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Unit information: Theories of Translation in 2023/24

Please note: It is possible that the information shown for future academic years may change due to developments in the relevant academic field. Optional unit availability varies depending on both staffing, student choice and timetabling constraints.

Unit name Theories of Translation
Unit code MODLM0005
Credit points 20
Level of study M/7
Teaching block(s) Teaching Block 1 (weeks 1 - 12)
Unit director Dr. Carol O'Sullivan
Open unit status Not open
Units you must take before you take this one (pre-requisite units)

None.

Units you must take alongside this one (co-requisite units)

None.

Units you may not take alongside this one

None

School/department School of Modern Languages
Faculty Faculty of Arts

Unit Information

The unit will familiarize students with the history of translation and its seminal role in Western culture, considering the different ways in which translation has been conceptualised as both process and product; it will introduce students to a range of theoretical approaches to translation. A process of student-led investigation and discussion will develop critical reflection on the value and relative merits of such approaches. Particular attention will be given to the application of theoretical frameworks to the analysis of practical translation. A structured reading programme will prepare students to contribute to regular face-to-face seminars and online forums. Each student will research and present topics to the group. Topics will cover a range of specific theoretical approaches to the study of translation in relation to different text types: examples are likely to include historical studies, process-based studies, hermeneutics, descriptive and functionalist theories, translation as inter-cultural mediation.

Your learning on this unit

On successful completion of this unit students will:

  1. be able to conceptualize the process of translation;
  2. have developed a sound framework for practical evaluation of translation practice (their own and others’);
  3. have developed their analytical insight into the nature and uses of text, and their theoretical appreciation of the complexities of transposing source text into target text;
  4. have learned to evaluate the relative merits of a number of approaches to translation, and the appropriateness of particular theories to particular translation contexts;
  5. have a theoretical basis for further detailed scholarly analysis of translation (e.g. at dissertation level and beyond);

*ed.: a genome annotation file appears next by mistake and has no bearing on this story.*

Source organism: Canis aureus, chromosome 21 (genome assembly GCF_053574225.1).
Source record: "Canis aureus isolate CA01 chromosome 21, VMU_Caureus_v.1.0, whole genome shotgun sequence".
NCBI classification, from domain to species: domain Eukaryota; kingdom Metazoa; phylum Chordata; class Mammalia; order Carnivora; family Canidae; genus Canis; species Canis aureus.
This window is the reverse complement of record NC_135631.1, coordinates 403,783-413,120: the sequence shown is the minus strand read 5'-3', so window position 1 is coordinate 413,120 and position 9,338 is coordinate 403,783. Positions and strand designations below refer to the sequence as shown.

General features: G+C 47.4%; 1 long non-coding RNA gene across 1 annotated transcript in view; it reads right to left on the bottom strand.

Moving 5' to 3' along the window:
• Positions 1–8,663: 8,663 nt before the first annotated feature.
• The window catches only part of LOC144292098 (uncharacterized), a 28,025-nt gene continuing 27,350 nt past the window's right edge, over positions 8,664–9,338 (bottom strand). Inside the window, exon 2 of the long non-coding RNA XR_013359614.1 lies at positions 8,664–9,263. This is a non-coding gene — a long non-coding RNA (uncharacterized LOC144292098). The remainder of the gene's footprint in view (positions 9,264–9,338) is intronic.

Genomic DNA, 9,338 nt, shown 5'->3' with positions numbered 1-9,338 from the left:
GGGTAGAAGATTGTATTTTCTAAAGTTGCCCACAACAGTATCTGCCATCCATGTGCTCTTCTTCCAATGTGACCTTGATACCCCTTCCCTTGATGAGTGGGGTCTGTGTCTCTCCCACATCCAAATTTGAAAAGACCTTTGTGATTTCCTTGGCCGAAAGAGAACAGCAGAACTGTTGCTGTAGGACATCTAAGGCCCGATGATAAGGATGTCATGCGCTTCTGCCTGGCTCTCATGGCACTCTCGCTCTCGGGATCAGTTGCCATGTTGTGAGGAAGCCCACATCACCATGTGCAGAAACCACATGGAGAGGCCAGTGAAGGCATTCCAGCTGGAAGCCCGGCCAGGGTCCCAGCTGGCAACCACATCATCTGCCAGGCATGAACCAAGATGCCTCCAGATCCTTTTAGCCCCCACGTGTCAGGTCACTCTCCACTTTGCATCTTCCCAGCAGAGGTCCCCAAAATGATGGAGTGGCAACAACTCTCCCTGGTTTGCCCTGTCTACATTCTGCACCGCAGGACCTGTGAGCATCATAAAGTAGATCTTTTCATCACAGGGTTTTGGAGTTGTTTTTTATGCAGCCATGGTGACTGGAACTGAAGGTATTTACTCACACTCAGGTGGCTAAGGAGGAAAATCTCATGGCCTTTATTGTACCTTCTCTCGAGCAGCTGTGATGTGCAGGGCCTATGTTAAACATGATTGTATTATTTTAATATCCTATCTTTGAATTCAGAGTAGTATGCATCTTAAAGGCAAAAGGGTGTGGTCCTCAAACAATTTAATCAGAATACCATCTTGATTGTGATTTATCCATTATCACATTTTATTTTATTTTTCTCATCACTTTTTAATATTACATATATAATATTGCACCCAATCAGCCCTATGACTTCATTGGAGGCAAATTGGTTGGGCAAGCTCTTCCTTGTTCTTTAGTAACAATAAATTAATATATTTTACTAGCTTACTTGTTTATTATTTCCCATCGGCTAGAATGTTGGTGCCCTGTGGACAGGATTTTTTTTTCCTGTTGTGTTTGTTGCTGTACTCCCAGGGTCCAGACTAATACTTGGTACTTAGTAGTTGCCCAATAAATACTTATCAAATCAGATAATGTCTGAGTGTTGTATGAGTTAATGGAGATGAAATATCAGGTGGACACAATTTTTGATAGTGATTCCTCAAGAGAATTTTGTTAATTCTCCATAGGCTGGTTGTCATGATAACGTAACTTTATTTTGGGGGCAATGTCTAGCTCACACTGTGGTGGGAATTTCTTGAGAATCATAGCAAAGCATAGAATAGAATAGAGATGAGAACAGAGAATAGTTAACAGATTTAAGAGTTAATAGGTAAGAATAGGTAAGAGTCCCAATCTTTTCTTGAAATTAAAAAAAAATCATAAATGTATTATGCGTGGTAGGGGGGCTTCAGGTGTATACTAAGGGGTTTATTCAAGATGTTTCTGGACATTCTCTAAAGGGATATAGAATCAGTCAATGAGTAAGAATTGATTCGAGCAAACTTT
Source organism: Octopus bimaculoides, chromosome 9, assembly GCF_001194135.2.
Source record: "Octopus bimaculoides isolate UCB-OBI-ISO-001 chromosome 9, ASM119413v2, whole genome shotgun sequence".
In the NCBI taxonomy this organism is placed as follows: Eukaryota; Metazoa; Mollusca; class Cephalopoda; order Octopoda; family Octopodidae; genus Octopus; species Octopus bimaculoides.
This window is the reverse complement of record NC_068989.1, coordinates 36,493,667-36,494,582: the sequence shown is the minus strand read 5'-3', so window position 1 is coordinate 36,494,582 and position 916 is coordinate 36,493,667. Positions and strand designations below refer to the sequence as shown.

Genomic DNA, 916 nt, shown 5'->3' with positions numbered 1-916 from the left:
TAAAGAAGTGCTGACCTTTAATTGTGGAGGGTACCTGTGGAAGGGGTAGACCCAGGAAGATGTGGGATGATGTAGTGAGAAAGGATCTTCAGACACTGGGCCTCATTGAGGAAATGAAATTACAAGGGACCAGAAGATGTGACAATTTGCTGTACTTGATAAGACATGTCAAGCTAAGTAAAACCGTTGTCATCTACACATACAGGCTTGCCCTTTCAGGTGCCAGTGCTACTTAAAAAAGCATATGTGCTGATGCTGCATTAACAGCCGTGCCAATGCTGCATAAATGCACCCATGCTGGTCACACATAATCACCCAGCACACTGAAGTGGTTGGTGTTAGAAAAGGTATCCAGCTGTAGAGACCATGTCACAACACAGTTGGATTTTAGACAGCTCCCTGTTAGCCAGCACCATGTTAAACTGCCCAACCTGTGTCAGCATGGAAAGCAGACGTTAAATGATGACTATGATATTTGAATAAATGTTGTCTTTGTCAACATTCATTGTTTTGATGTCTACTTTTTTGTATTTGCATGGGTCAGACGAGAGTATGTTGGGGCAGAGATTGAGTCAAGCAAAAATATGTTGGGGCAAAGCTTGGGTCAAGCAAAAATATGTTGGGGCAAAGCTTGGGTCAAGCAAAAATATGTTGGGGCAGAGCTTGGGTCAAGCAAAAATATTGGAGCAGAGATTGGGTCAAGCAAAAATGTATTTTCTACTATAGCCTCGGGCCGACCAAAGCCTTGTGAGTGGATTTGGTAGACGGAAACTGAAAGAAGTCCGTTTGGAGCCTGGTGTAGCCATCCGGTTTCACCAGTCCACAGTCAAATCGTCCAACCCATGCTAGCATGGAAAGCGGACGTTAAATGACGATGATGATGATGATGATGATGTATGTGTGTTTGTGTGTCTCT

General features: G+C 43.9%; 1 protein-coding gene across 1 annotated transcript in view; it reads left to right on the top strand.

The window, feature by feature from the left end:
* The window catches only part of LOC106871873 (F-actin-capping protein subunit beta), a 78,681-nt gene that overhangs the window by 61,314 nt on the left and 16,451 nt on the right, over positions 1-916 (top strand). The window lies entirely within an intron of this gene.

6. have developed skills in researching complex theoretical topics,
  7. be able to present their findings in accessible format to a group of peers.

How you will learn

Teaching will be delivered online through a combination of synchronous sessions and asynchronous activities, including seminars, lectures, and collaborative as well as self-directed learning opportunities supported by tutor consultation.

How you will be assessed

There are two components to assessment:

a) Assessed presentation (the student will select one of their two presentations for assessment): 40% assessing ILOs 1-6 and especially 7

b) Case study (2500 words) applying a theoretical model to an existing translated text (students will be allowed to choose the text type and translation for analysis, subject to the tutors formal approval): 60% assessing ILOs 1, 3-6

Resources

If this unit has a Resource List, you will normally find a link to it in the Blackboard area for the unit. Sometimes there will be a separate link for each weekly topic.

If you are unable to access a list through Blackboard, you can also find it via the Resource Lists homepage. Search for the list by the unit name or code (e.g. MODLM0005).

How much time the unit requires
Each credit equates to 10 hours of total student input. For example a 20 credit unit will take you 200 hours of study to complete. Your total learning time is made up of contact time, directed learning tasks, independent learning and assessment activity.

See the Faculty workload statement relating to this unit for more information.

Assessment
The Board of Examiners will consider all cases where students have failed or not completed the assessments required for credit. The Board considers each student's outcomes across all the units which contribute to each year's programme of study. If you have self-certificated your absence from an assessment, you will normally be required to complete it the next time it runs (this is usually in the next assessment period).
The Board of Examiners will take into account any extenuating circumstances and operates within the Regulations and Code of Practice for Taught Programmes.

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